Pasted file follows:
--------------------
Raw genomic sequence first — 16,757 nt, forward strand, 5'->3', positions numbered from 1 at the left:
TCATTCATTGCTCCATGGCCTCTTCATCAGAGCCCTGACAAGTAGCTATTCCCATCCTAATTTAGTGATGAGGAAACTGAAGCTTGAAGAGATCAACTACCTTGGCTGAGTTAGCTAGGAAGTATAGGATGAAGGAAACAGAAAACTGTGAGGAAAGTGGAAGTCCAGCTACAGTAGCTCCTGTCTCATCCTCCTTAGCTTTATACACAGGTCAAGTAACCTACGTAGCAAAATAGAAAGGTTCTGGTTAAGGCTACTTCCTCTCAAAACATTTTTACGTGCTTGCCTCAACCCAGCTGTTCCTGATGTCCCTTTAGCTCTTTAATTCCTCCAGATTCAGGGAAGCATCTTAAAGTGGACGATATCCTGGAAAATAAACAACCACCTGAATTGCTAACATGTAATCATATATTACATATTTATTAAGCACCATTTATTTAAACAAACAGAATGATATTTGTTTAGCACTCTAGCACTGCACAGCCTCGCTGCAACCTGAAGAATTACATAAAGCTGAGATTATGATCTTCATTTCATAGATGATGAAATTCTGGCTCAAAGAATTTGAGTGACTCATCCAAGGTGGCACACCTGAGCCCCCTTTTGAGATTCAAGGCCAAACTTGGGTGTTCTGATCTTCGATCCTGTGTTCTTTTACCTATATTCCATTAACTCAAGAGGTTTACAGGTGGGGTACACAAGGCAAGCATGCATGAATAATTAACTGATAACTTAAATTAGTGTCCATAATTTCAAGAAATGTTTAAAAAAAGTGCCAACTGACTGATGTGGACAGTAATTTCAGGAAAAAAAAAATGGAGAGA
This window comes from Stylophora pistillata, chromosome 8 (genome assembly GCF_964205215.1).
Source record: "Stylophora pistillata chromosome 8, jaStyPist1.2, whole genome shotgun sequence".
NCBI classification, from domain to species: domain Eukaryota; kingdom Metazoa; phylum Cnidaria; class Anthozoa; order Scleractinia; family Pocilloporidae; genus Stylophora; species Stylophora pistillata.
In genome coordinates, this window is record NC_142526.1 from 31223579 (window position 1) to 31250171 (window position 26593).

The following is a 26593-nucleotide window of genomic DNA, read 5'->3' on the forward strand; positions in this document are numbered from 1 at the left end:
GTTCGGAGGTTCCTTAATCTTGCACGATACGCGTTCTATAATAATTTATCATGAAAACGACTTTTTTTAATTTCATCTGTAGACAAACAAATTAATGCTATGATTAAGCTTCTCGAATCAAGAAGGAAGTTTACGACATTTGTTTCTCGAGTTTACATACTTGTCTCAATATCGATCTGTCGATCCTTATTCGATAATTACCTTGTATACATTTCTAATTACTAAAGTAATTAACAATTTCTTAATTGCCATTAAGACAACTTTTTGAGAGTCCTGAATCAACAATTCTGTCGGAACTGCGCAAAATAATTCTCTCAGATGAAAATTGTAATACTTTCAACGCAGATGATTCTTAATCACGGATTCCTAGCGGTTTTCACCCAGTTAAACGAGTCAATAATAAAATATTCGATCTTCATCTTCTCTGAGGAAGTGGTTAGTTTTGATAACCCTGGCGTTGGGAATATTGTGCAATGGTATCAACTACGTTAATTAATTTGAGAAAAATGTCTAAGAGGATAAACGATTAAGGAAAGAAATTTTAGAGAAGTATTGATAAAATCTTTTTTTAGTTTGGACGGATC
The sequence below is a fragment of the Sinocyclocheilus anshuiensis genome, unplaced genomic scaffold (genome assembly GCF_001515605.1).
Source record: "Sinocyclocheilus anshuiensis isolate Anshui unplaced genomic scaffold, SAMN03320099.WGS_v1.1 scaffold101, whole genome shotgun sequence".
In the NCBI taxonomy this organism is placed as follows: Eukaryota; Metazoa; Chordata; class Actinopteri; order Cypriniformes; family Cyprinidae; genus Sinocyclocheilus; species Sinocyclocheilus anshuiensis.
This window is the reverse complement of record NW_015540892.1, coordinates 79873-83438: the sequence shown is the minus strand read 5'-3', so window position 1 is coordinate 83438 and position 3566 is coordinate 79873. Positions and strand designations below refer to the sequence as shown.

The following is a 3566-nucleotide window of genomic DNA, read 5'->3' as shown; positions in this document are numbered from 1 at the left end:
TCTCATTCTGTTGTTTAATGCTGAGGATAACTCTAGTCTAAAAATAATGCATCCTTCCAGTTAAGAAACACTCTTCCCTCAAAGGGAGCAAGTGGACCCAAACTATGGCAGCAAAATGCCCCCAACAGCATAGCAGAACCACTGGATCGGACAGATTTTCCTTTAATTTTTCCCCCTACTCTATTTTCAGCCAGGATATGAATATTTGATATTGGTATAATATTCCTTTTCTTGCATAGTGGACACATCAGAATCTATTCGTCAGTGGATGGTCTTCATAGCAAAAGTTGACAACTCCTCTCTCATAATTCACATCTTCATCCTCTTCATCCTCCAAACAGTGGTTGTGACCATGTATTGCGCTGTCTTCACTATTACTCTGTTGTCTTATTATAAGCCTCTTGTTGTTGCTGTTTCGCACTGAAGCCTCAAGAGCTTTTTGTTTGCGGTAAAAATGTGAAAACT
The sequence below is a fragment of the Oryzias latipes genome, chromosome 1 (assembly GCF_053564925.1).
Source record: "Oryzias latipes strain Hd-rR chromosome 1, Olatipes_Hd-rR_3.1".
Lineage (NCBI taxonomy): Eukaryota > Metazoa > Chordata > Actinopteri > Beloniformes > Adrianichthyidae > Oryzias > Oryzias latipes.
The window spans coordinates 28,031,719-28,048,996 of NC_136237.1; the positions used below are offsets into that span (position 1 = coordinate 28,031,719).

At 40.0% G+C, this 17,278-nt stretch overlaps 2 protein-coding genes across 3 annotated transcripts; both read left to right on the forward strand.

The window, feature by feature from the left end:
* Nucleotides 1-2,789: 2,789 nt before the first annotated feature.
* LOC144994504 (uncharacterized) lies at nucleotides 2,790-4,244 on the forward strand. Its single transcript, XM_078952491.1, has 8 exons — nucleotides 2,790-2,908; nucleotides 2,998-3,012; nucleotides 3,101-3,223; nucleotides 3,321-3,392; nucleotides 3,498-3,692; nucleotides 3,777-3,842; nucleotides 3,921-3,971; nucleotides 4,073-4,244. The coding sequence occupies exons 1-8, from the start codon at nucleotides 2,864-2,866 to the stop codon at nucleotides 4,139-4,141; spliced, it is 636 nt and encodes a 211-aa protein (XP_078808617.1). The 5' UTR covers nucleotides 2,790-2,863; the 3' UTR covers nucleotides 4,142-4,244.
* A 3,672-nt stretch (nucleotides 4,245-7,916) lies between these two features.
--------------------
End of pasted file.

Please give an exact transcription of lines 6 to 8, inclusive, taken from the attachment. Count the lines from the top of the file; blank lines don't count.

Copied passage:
In genome coordinates, this window is record NC_142526.1 from 31223579 (window position 1) to 31250171 (window position 26593).

The following is a 26593-nucleotide window of genomic DNA, read 5'->3' on the forward strand; positions in this document are numbered from 1 at the left end:
GTTCGGAGGTTCCTTAATCTTGCACGATACGCGTTCTATAATAATTTATCATGAAAACGACTTTTTTTAATTTCATCTGTAGACAAACAAATTAATGCTATGATTAAGCTTCTCGAATCAAGAAGGAAGTTTACGACATTTGTTTCTCGAGTTTACATACTTGTCTCAATATCGATCTGTCGATCCTTATTCGATAATTACCTTGTATACATTTCTAATTACTAAAGTAATTAACAATTTCTTAATTGCCATTAAGACAACTTTTTGAGAGTCCTGAATCAACAATTCTGTCGGAACTGCGCAAAATAATTCTCTCAGATGAAAATTGTAATACTTTCAACGCAGATGATTCTTAATCACGGATTCCTAGCGGTTTTCACCCAGTTAAACGAGTCAATAATAAAATATTCGATCTTCATCTTCTCTGAGGAAGTGGTTAGTTTTGATAACCCTGGCGTTGGGAATATTGTGCAATGGTATCAACTACGTTAATTAATTTGAGAAAAATGTCTAAGAGGATAAACGATTAAGGAAAGAAATTTTAGAGAAGTATTGATAAAATCTTTTTTTAGTTTGGACGGATC